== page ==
For those St. John’s students who missed the many neon orange flyers posted around campus over the past few weeks, chances are you also missed the actual event being advertised: the St. Vincent de Paul Society’s “Dancing through the Decades.”
It’s not often that one has the opportunity to witness flower children swing dancing, punk rockers doing the jitterbug and greasers practicing their disco. Yet all of this is exactly what was going on Friday, Oct. 4, from 8 p.m. until after midnight in the commons room of the University Center.
The dance, which has been in the works since August, featured music from the 50s, 60s, 70s and 80s, and towards the end of the night, even early 90s music like Vanilla Ice’s “Ice, Ice, Baby,” by request.
Prizes were given for the best costume from each era, with a few exceptions. The lone girl who chose to dress in 80s gear won by default and two prizes were given for 70s costumes, since no one showed up dressed for swing.
Jimmy Walters, treasurer for the St. Vincent de Paul Society and supervisor of the event, estimated that around 50 people made it to the dance Friday night, noting a poor location as the main reason for relatively low attendance.
“The problem is that the University Center is so far away,” he said, explaining that, ideally, the dance should have been located in a place where people could see in as they passed by.
However, despite the fact that the UC was not packed, it was certainly full of energy. Of course, the 50s would not have been complete without music from the movie Grease and almost no one remained seated as the famous motions to “Grease Lightning” were reenacted by the crowd. During the next song, even the cameraman from St. John’s television club WRED, who was present to do a feature on the event, was pulled away from his camera and out to the dance floor.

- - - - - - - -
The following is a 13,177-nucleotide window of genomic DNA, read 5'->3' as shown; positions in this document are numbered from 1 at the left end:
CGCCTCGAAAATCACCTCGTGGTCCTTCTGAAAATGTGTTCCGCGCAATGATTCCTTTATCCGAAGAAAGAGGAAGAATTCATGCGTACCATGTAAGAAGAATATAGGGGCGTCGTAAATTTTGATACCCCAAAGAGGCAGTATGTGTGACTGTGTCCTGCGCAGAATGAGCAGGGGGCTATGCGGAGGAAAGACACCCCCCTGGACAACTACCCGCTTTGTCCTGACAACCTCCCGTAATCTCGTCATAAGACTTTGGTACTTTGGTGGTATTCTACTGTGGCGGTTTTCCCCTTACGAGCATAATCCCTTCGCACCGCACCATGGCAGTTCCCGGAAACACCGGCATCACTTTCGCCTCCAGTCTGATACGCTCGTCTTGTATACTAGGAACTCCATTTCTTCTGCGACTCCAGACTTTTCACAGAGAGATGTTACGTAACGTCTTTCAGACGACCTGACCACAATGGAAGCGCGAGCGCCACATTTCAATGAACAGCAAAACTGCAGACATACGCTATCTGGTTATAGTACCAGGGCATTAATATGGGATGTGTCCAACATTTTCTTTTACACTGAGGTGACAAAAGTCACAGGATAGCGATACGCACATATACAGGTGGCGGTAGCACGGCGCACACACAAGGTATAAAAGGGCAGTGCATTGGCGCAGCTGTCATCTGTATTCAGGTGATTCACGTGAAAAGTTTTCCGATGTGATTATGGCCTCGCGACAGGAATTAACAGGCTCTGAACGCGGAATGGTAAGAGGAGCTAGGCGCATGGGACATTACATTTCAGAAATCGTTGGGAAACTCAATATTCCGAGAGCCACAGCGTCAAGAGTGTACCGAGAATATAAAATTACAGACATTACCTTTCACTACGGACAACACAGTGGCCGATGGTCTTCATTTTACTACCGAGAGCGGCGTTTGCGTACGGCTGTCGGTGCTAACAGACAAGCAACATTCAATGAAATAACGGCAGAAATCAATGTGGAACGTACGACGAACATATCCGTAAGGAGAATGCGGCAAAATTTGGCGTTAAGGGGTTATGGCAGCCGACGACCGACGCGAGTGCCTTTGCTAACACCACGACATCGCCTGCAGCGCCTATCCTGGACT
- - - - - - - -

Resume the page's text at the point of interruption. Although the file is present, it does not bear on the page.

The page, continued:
At 10:20, John Travolta was back, in spirit anyway, as the Bee Gees’ “Staying Alive” blasted out over the speakers and began the disco era. The 70s presented the largest set of people in authentic costume, which added greatly to the atmosphere of the event as a whole. Many of the costumes had been prepared as much as a week in advance and some were even rented or purchased from specialty stores.
“I actually didn’t expect so many people to be dressed up,” said junior Jacqueline Tejada, a volunteer for SVP who worked at the event.
The dance’s main purpose, however, was not simply to provide a night of entertainment for St. John’s students. Instead, in accordance with the society’s mission of providing service to the poor, all proceeds raised from Friday’s dance were donated to the St. John’s Bread and Life program, self-described as one of New York City’s largest providers of emergency food and social services for those in need.
Liz Salogub, president of the St. Vincent de Paul Society, estimated that about $250 and 75 canned goods were collected. This money and food will go towards Bread and Life’s many subdivisions, which include soup kitchens, employment counseling, an HIV/AIDS support group and a medical treatment program, among other things.